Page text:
By Bruce A. Smith
Larry Carr was the DB Cooper case agent from 2007-2010, and is perhaps the best-known case agent in the history of Norjak – the FBI’s designation for the Cooper investigation.
During his tenure, Carr was instrumental in advancing the case in many ways, such as establishing the Citizen Sleuths Team in 2009 and joining a chat room on Cooper, known as the DropZone, to publicize the FBI’s findings. In addition, he released information about the evidence that had been unknown to the public prior, such as revealing the existence of a clip-on tie and clasp thought to be left behind by the skyjacker.
Carr was also media savvy, and relished his many appearances before TV news cameras, most famously touting that DB Cooper was a tumbling, bumbling fool who nearly froze to death on the aft stairs as he exited his 727 jetliner, and was too immobilized or too incompetent to successfully skydive to safety.
After his promotion to FBI HQ in Washington, D.C. in 2010, Carr was mostly absent from Norjak. But he returned to the FBI’s Seattle division recently, and tip-toed back into Cooper conversation, most notably on the Facebook Group page on DB Cooper, and in 2022 appearing on Darren Schaefer’s podcast: The Cooper Vortex.
On the Vortex broadcast, Larry mentioned that I had unfairly characterized the FBI in my work on Cooper, and I reached out to him to seek an interview and learn what I had gotten wrong about the Bureau’s treatment of Norjak. Carr replied favorably and informed me that he would be happy to chat with me once his retirement from the FBI was finalized in May, 2022. Hence, we spoke several weeks later.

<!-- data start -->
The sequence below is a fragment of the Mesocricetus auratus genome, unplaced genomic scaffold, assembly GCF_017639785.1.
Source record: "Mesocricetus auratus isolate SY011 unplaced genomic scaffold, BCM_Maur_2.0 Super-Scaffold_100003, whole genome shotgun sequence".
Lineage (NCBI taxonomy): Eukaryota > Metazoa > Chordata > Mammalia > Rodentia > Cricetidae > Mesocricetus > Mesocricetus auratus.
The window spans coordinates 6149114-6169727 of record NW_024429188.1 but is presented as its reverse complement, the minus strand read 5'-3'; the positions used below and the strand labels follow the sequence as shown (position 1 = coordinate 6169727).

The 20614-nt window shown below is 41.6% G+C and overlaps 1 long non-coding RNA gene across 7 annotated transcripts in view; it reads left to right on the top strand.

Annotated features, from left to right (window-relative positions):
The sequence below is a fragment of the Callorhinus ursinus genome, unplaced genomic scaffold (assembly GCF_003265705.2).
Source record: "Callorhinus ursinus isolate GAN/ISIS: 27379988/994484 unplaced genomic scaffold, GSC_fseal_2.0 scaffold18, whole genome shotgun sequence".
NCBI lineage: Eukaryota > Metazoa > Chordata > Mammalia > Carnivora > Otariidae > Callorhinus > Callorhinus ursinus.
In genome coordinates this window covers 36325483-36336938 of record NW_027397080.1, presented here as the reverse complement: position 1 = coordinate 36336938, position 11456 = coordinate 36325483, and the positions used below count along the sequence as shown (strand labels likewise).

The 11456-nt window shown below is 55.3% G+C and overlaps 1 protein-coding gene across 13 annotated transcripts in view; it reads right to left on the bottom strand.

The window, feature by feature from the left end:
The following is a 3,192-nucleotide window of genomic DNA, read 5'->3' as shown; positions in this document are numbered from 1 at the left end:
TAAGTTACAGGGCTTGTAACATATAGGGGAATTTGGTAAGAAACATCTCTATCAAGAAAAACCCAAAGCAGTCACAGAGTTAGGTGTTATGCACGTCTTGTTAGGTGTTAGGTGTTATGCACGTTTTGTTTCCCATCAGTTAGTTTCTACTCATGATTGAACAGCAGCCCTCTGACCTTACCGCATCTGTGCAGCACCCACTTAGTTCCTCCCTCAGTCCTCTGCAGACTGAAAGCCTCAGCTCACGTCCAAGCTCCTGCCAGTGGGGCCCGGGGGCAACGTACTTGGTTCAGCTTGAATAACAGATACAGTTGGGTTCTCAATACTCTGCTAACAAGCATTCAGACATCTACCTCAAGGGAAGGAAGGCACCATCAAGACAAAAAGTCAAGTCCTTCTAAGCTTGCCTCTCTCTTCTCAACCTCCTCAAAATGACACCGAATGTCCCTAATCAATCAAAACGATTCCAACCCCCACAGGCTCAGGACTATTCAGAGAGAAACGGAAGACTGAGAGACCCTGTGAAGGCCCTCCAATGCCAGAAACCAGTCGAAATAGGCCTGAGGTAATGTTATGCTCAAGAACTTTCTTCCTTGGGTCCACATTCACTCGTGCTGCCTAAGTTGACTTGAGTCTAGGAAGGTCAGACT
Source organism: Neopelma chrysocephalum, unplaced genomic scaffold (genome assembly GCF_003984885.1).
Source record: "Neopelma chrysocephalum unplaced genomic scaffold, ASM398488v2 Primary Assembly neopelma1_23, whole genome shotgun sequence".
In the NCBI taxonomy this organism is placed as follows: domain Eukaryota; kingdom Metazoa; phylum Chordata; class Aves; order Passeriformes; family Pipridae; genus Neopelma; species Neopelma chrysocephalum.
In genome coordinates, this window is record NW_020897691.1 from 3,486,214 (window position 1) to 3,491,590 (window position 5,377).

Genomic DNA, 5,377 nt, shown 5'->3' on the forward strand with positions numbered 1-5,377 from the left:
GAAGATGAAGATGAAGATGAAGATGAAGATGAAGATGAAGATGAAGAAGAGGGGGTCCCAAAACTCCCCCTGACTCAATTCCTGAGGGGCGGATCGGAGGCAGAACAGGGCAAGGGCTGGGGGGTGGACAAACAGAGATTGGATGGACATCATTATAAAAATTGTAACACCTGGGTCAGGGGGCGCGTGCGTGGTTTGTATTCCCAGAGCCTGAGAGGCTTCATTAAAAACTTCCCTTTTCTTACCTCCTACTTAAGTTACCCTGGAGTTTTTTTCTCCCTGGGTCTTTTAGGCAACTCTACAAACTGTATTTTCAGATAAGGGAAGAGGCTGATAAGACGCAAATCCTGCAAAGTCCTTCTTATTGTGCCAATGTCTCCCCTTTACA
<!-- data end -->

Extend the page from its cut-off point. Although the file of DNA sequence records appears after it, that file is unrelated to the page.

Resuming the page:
Note: some of the exact dialogue or wording has been changed for the sake of clarity.
BAS – So, what did I get wrong about the FBI, Larry? Can you tell me what I’ve written that is incorrect or misleading?
LC – It’s not your writing, so much. In fact, I haven’t read your book. It’s your videos and what you say in your public addresses. You’re anti-FBI and anti-law enforcement.
BAS – I’m not anti-FBI, Larry. I’ve publicly stated that we need the cops to keep us safe. What I am “anti” about is lousy police work, and the FBI has lost much of the critical evidence in the Cooper case, such as the cigarette butts.
LC – But you’re highly critical of the FBI in your videos, and the FBI was extremely thorough in its Norjak investigation. Remember, the FBI has solved 99% of the other skyjackings that have occurred in this country.
Larry and I bantered over my portrayal of the FBI without resolve. Eventually Larry spoke with finality:
LC – DB Cooper died the night he jumped. The trail of clues end when he leaves the plane.
With that kind of pronouncement, I decided to move the discussion in a new direction.
BAS – Can you tell me how Geoffrey Gray got his unprecedented access to you and the Norjak files?
LC – He asked. He wrote to me asking for access, and described that he wanted to write a book that was based on facts and wouldn’t tout a suspect or any theory. He convinced me that he would do a worthy job.
BAS – Why not me, though? Why did Geoffrey get access that others like me were denied?
LC – I didn’t believe your motives were legit. I thought you were only out to trash the FBI.
Sensing I was hitting a familiar roadblock, I opted to change the conversation.
BAS – Can you tell me how the Citizen Sleuths came into being?
LC – Well, I didn’t want to tax the lab, (The FBI’s National Crime Lab in DC.) I talked to Tom Kaye, and I thought it was a good way to go.
BAS – What role did Jerry Warner play in the development of the Citizen Sleuths?
LC – Who?
BAS – Jerry Warner. Jerry has told me that you reached out to him, before Tom Kaye, and in fact he says that he recommended that you ask Tom to head up the Citizen Sleuths.”
LC – Who’s this guy, Jerry…?
BAS – Jerry Warner. You might know him as “Georger” on the DropZone or the DB Cooper Forum.
LC – Nope. Don’t know him.
BAS – Okay. How about Jeremy Blauser? Can you tell me how he got involved in the Cooper investigation?
LC – Who?